South Korea

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North Korean athletes return gifts from South Korea trip, save Olympic items

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North Korea’s women’s hockey team was given gifts while competing at the Division II World Championships in South Korea last week.

All of the gifts were left in South Korea, including key chains and red ginseng, except for one notable exception — stuffed animals of the 2018 PyeongChang Winter Games mascots, according to South Korean media.

“The North Korean athletes probably took the Olympic mascot dolls because of their symbolism,” a South Korean official said, according to JoongAng Daily. “They probably felt scared to take the other gifts.”

The North Korean women won two out of five games at the tournament and were defeated by South Korea 3-0.

They did not qualify for the PyeongChang Olympics. North Korea is likely to qualify few if any athletes across all sports.

North Korea boycotted the only other Olympics in South Korea, the 1988 Seoul Summer Games.

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MORE: North Korea confirms plan to participate at PyeongChang Olympics

Olympic, world champions miss South Korea Olympic short track team

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No South Koreans will face more pressure to earn medals at the PyeongChang Olympics than short track speed skaters. The team named after this past weekend’s Olympic Trials includes several new faces, leaving off Olympic and world champions.

The surprises came on the men’s side.

Double 2010 Olympic champion Lee Jung-Su, the top South Korean male skater this World Cup season, failed to make the Olympic team.

As did Sin Da-Woon, the 2013 World overall champion who won the 1500m at the 2017 World Championships.

Instead, the team will be led by Seo-Yi Ra, who clinched his spot last month by winning the world overall title. The rest of the team includes fellow Olympic rookies Lim Hyo-JunHwang Dae-Heon and Kim Do-Kyoum, which Yonhap News Agency called “no-names.” Kwak Yoon-Gy, a 2010 Olympian, rounds out the men’s roster of five.

The South Korean men shockingly went medal-less in Sochi, a result that simply cannot be repeated at South Korea’s first home Olympics. The 2018 Olympic men’s team includes zero holdovers from the most recent Olympics for the first time since short track’s debut at Albertville 1992.

South Korea has won 53 Winter Olympic medals. A total of 42 of them have come in short track. South Korea has won 21 Olympic short track gold medals. The next-highest country has won nine.

The South Korean women’s team for PyeongChang has more star power in Shim Suk-Hee and Choi-Min Jeong, who combined to win the world overall titles in 2014, 2015 and 2016.

They’ll be joined by Sochi Olympian Kim Alang and Olympic rookies Lee Yu-Bin and Kim Ye-Jin.

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North Korea confirms plan to participate at PyeongChang Olympics

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A North Korean sports ministry official said North Korean athletes will be at the PyeongChang Olympics in February, the governor of PyeongChang’s province said Sunday, according to Yonhap News Agency.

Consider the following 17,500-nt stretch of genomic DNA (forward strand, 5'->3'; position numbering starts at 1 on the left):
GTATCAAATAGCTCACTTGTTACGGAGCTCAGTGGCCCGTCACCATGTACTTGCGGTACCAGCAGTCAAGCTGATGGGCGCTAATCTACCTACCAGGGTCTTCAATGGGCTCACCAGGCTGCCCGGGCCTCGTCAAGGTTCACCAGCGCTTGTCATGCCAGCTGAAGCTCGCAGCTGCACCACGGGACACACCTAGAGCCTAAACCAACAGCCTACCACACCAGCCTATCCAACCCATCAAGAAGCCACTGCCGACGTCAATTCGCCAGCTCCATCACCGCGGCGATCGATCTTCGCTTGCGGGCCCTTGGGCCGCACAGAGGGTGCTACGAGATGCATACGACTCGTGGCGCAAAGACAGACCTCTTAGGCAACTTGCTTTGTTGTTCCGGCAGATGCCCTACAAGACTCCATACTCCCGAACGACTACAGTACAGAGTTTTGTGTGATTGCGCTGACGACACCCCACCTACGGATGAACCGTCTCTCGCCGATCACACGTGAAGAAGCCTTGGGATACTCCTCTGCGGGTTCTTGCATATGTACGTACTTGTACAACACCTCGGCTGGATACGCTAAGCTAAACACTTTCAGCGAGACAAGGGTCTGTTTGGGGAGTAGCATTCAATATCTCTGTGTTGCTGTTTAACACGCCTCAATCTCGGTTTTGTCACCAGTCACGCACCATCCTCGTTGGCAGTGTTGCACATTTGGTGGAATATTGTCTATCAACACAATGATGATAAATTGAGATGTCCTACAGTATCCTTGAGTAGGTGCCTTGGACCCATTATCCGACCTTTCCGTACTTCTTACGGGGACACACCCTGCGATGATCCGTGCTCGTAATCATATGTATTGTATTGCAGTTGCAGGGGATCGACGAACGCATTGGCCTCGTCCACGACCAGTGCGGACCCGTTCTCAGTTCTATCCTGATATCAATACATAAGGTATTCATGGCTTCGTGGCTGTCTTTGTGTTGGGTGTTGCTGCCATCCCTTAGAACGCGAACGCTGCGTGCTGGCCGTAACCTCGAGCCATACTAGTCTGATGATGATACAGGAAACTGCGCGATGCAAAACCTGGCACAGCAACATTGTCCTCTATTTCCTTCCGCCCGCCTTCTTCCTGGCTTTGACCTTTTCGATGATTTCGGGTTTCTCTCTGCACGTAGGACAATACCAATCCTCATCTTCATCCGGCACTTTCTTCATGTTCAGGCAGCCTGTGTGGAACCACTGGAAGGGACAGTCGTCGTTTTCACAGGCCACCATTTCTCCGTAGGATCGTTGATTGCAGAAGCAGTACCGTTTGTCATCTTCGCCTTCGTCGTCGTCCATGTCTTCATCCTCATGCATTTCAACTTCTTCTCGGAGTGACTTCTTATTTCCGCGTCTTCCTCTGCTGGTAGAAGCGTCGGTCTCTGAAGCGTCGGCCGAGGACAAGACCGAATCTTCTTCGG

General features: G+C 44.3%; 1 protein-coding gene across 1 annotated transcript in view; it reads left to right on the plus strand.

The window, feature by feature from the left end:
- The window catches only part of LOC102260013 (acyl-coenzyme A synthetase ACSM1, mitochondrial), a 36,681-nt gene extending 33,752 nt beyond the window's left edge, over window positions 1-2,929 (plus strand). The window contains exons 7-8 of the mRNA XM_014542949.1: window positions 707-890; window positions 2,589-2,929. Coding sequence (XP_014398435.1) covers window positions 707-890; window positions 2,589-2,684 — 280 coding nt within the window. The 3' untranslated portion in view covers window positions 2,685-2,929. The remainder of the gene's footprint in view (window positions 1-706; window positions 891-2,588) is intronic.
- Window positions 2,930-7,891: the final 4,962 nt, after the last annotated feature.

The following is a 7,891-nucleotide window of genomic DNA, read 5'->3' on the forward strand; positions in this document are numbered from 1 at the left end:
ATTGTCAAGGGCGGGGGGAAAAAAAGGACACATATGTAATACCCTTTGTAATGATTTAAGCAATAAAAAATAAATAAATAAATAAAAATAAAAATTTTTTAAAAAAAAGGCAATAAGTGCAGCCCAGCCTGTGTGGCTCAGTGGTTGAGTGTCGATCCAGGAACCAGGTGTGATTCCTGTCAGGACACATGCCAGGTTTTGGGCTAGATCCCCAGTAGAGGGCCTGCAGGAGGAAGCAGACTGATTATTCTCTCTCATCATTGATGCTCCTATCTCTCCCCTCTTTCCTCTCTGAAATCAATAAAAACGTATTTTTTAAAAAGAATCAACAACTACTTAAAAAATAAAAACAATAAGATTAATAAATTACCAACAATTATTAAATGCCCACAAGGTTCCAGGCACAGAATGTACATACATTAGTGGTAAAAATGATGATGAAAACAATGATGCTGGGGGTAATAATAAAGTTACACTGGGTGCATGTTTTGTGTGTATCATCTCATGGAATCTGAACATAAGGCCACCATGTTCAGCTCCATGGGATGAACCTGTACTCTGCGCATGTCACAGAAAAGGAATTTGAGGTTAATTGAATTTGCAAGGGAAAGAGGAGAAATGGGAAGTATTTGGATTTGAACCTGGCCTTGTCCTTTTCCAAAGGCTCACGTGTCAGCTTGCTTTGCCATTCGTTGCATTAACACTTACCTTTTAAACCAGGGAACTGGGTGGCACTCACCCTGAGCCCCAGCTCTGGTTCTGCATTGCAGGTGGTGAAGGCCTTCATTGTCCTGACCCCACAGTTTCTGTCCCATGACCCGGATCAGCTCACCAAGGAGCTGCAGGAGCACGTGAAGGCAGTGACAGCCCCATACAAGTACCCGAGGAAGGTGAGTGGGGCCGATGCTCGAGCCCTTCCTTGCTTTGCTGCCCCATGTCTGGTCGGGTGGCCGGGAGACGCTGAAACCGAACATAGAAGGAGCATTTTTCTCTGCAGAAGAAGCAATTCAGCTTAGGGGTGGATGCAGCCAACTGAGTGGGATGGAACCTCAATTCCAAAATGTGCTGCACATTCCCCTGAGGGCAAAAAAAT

“When I asked him if North Korea will send athletes to PyeongChang, he said they will be here,” Gangwon Province Gov. Choi Moon-soon said, according to the report.

Sports officials from both North and South Korea have encouraged North Korean participation at the 2018 Olympics, notably in the last few months as the one-year-out date for the Winter Games passed.

North Korea boycotted the only other Olympics held in South Korea, the Summer Games in Seoul in 1988.

Since, North Korean athletes have participated in major sporting events in South Korea, including the 2002 and 2014 Asian Games.

This week, North and South Korea women’s hockey teams are set to play in a lower-division world championship tournament in South Korea, which doubles as the Olympic hockey test event. That game is Thursday.

The following day, North and South Korea women’s soccer teams are scheduled for a match in Pyongyang.

North Korea’s women’s hockey team has been in South Korea for the world championship tournament for days and has been greeted warmly by South Koreans, according to Yonhap.

A group of spectators at North Korea’s first game on Sunday, a 2-1 loss to Australia, waved the Korean Unification Flag with the image of the entire Korean Peninsula.

From Yonhap:

Nearly 300 members of a civic group, the South Korean Committee for the Joint Implementation of the June 15 Summit Declaration, took up a section across from the North Korean bench at the arena, banging thundersticks and chanting messages like, “We Are One!” and “Go Korea!”

It’s not a certainty that North Korea will qualify any athletes for the PyeongChang Winter Games. Despite winning at least four medals at every Summer Games since boycotting Seoul 1988, it didn’t have any athletes at the Sochi Olympics and just two at Vancouver 2010.

North Korea has zero top-performing international winter sports athletes and few who even appear at major competitions.

A North Korean pairs figure skating team finished 15th at the world championship last week. They’re now favorites to secure one of four remaining Olympic berths at a last-chance qualifying event in Germany in September.

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MORE: PyeongChang 2018 daily schedule highlights